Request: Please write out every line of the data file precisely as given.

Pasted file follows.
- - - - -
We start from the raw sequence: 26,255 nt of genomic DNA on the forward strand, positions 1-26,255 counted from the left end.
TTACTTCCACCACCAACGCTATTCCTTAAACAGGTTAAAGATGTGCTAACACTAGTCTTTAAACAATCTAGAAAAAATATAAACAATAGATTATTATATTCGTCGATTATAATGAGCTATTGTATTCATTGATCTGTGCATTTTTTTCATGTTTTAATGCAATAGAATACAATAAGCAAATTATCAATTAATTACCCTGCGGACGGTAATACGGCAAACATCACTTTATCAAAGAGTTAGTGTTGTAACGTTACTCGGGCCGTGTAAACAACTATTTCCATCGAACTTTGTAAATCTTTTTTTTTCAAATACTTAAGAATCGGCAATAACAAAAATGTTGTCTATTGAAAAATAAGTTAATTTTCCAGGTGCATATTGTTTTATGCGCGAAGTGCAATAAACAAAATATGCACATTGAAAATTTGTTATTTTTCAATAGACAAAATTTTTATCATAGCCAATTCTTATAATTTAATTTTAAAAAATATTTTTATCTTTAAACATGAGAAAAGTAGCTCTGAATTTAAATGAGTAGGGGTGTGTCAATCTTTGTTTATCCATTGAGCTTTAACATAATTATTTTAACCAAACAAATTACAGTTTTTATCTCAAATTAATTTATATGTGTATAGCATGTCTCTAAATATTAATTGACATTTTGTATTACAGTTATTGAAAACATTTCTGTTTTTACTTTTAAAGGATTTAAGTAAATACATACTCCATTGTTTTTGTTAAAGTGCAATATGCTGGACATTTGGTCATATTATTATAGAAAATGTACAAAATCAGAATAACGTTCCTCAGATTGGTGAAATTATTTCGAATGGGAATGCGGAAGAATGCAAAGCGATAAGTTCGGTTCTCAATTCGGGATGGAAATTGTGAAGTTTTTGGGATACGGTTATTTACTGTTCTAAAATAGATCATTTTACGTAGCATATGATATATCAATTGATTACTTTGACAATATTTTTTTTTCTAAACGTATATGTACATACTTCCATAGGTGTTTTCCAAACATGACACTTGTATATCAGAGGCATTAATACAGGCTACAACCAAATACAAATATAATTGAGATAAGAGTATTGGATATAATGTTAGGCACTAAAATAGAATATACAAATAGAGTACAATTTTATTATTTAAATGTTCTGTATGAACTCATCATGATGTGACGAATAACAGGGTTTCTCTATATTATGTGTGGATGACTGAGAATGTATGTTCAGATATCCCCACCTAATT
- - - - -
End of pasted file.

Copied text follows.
We start from the raw sequence: 26,255 nt of genomic DNA on the forward strand, positions 1-26,255 counted from the left end.
TTACTTCCACCACCAACGCTATTCCTTAAACAGGTTAAAGATGTGCTAACACTAGTCTTTAAACAATCTAGAAAAAATATAAACAATAGATTATTATATTCGTCGATTATAATGAGCTATTGTATTCATTGATCTGTGCATTTTTTTCATGTTTTAATGCAATAGAATACAATAAGCAAATTATCAATTAATTACCCTGCGGACGGTAATACGGCAAACATCACTTTATCAAAGAGTTAGTGTTGTAACGTTACTCGGGCCGTGTAAACAACTATTTCCATCGAACTTTGTAAATCTTTTTTTTTCAAATACTTAAGAATCGGCAATAACAAAAATGTTGTCTATTGAAAAATAAGTTAATTTTCCAGGTGCATATTGTTTTATGCGCGAAGTGCAATAAACAAAATATGCACATTGAAAATTTGTTATTTTTCAATAGACAAAATTTTTATCATAGCCAATTCTTATAATTTAATTTTAAAAAATATTTTTATCTTTAAACATGAGAAAAGTAGCTCTGAATTTAAATGAGTAGGGGTGTGTCAATCTTTGTTTATCCATTGAGCTTTAACATAATTATTTTAACCAAACAAATTACAGTTTTTATCTCAAATTAATTTATATGTGTATAGCATGTCTCTAAATATTAATTGACATTTTGTATTACAGTTATTGAAAACATTTCTGTTTTTACTTTTAAAGGATTTAAGTAAATACATACTCCATTGTTTTTGTTAAAGTGCAATATGCTGGACATTTGGTCATATTATTATAGAAAATGTACAAAATCAGAATAACGTTCCTCAGATTGGTGAAATTATTTCGAATGGGAATGCGGAAGAATGCAAAGCGATAAGTTCGGTTCTCAATTCGGGATGGAAATTGTGAAGTTTTTGGGATACGGTTATTTACTGTTCTAAAATAGATCATTTTACGTAGCATATGATATATCAATTGATTACTTTGACAATATTTTTTTTTCTAAACGTATATGTACATACTTCCATAGGTGTTTTCCAAACATGACACTTGTATATCAGAGGCATTAATACAGGCTACAACCAAATACAAATATAATTGAGATAAGAGTATTGGATATAATGTTAGGCACTAAAATAGAATATACAAATAGAGTACAATTTTATTATTTAAATGTTCTGTATGAACTCATCATGATGTGACGAATAACAGGGTTTCTCTATATTATGTGTGGATGACTGAGAATGTATGTTCAGATATCCCCACCTAATT